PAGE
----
Anaesthetised gerbils can still get down to a block-rocking beat, but would be left cold by Bob Marley’s reggae.
That’s the broad conclusion reached by a team of researchers that confirmed that beat perception, far from being a unique human trait, is likely strongly conserved in mammals.
Scientists led by Vani Rajendran of the Auditory Neuroscience Group at the University of Oxford in the UK set out to test whether low-level auditory processing contributed to beat perception.
In humans, the ability to respond rhythmically to beats has been long attributed to a complex process involving the coordination of sensory, motor and cognitive processes. Rajendran and colleagues, however, show that before these systems engage, midbrain processing may already be shaping how the brain responds.
To make their finding, the team anesthetised several gerbils and set them up to record the activity of their inferior colliculus, a major midbrain relay route that funnels information from the auditory nerve to the cerebral cortex.
The unconscious rodents were then exposed to seven rhythmic patterns constructed from pink noise. As a control, humans were also exposed to the rhythmic bursts and asked to tap along to them. (The humans were required to remain conscious, which is perhaps why the researchers used pink noise instead of, say, the music of Andre Rieu.)
In compiling the data gathered, the scientists discovered that the gerbils reacted most strongly to rhythms that were on-beat – that is, in a 4/4 system, where the emphasis is on the first or third beat of the bar, typical of much rock music. They reacted less strongly to rhythms with emphasis on the off-beat – the kind of second or fourth beat emphasis that defines reggae and ska music.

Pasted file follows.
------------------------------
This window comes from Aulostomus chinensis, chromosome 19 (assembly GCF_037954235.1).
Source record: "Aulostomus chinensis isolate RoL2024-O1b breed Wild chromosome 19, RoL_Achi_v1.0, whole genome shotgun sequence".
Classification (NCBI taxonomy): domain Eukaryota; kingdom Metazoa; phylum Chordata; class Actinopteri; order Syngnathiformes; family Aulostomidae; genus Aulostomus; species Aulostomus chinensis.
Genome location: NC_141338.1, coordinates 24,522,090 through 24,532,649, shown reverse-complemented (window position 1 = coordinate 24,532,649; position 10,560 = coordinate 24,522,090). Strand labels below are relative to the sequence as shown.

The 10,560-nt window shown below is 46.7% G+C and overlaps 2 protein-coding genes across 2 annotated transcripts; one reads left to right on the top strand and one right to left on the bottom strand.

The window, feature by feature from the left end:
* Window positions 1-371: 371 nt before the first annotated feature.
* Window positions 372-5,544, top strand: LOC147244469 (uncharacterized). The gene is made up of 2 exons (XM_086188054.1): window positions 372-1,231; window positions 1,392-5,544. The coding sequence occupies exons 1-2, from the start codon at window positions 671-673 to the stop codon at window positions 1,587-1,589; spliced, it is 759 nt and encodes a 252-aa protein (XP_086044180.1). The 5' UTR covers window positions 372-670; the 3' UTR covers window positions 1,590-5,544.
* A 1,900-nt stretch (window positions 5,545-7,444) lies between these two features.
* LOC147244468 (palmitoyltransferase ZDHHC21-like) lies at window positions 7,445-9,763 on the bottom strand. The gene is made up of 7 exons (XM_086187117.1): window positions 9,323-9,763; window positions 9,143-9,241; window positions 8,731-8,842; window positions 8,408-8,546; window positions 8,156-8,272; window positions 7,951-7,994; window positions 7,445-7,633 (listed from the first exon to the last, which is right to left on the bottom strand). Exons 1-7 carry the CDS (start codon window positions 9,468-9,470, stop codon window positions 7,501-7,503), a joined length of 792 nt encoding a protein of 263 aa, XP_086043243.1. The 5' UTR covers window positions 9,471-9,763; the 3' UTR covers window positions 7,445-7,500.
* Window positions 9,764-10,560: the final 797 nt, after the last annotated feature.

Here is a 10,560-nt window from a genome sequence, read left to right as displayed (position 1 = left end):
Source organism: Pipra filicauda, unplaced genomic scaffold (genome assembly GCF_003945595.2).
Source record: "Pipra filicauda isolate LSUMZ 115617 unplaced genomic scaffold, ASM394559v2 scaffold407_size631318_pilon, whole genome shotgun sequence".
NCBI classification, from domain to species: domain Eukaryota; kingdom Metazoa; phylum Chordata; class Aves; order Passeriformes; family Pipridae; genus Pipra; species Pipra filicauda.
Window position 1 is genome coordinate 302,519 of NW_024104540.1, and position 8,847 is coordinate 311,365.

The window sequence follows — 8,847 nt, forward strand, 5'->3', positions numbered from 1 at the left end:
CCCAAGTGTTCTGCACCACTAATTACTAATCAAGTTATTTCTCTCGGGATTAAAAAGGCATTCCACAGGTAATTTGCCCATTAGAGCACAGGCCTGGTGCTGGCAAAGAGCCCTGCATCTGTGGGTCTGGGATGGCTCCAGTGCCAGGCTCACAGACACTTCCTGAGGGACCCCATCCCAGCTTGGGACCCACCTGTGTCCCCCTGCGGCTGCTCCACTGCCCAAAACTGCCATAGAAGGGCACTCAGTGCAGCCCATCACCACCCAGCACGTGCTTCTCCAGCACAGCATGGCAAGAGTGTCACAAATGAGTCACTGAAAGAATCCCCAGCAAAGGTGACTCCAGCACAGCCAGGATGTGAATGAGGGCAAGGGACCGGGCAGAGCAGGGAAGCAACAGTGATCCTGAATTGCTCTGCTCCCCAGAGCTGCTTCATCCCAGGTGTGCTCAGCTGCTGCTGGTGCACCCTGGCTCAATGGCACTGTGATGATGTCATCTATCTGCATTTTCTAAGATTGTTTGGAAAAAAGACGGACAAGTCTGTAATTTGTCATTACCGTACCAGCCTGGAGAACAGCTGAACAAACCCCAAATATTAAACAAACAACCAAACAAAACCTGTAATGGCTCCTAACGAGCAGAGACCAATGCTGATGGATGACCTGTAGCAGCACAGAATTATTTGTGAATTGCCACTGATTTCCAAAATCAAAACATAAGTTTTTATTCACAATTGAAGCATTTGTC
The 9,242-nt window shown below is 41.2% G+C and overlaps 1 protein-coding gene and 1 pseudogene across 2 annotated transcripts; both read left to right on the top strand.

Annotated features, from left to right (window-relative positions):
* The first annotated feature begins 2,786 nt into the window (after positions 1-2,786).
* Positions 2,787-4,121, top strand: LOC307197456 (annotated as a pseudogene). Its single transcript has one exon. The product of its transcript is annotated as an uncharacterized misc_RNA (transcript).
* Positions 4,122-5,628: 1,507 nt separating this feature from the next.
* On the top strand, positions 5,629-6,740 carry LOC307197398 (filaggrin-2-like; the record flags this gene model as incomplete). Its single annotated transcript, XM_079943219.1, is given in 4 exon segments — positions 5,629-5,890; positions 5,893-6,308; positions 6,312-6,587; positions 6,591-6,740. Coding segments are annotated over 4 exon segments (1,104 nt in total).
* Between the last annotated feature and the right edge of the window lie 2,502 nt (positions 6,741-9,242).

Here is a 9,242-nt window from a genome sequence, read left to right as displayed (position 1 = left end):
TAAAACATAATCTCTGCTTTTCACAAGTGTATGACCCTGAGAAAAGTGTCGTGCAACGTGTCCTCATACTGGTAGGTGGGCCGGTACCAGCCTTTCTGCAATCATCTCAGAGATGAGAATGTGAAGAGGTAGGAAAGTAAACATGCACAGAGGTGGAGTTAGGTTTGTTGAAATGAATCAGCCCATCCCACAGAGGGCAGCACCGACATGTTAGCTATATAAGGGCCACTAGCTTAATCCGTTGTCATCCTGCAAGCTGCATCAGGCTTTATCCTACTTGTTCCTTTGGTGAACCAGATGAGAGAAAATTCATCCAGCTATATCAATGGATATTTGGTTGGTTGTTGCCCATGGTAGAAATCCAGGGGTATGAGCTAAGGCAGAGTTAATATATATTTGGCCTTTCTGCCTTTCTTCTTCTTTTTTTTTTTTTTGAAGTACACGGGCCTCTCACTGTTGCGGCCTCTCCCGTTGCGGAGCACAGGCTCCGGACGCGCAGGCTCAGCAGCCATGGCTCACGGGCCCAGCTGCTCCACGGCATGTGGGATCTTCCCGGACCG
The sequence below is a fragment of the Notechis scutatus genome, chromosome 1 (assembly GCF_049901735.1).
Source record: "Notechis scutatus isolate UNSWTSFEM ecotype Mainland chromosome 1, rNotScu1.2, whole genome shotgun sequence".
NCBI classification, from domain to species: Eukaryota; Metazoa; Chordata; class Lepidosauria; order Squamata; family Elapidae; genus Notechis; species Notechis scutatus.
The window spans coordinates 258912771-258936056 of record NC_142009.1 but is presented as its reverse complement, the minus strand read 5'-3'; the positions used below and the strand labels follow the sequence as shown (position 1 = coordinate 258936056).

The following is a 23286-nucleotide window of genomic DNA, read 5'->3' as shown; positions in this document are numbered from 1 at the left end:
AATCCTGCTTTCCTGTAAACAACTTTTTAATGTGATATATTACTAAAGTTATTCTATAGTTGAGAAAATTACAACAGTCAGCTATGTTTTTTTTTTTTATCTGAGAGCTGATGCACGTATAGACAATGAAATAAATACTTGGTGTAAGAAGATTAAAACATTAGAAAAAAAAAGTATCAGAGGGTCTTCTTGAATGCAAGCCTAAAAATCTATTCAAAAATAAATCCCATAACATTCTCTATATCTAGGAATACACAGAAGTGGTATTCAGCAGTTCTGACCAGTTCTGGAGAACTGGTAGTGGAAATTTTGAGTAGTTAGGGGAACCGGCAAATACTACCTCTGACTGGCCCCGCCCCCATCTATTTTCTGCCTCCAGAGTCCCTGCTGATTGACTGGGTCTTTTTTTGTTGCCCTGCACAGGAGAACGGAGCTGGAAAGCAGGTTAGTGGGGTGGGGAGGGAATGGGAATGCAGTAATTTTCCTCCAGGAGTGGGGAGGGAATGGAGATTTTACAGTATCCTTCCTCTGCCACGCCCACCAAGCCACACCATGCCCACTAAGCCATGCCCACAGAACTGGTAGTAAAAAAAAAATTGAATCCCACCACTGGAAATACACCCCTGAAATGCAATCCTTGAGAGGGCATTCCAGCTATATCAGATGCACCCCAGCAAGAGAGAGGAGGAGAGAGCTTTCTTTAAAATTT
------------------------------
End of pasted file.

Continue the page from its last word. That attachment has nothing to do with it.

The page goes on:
The team suggests the results indicate that the way humans perceive music may not be wholly a cultural matter, but may be constrained by simple brainstem processes.
“This observation is a demonstration of how the nature of high-level brain processes is often biased in its characteristics by ‘primitive,’ low-level features of the nervous system,” they write.
Andrew Masterson is a former editor of Cosmos.
Read science facts, not fiction...
There’s never been a more important time to explain the facts, cherish evidence-based knowledge and to showcase the latest scientific, technological and engineering breakthroughs. Cosmos is published by The Royal Institution of Australia, a charity dedicated to connecting people with the world of science. Financial contributions, however big or small, help us provide access to trusted science information at a time when the world needs it most. Please support us by making a donation or purchasing a subscription today.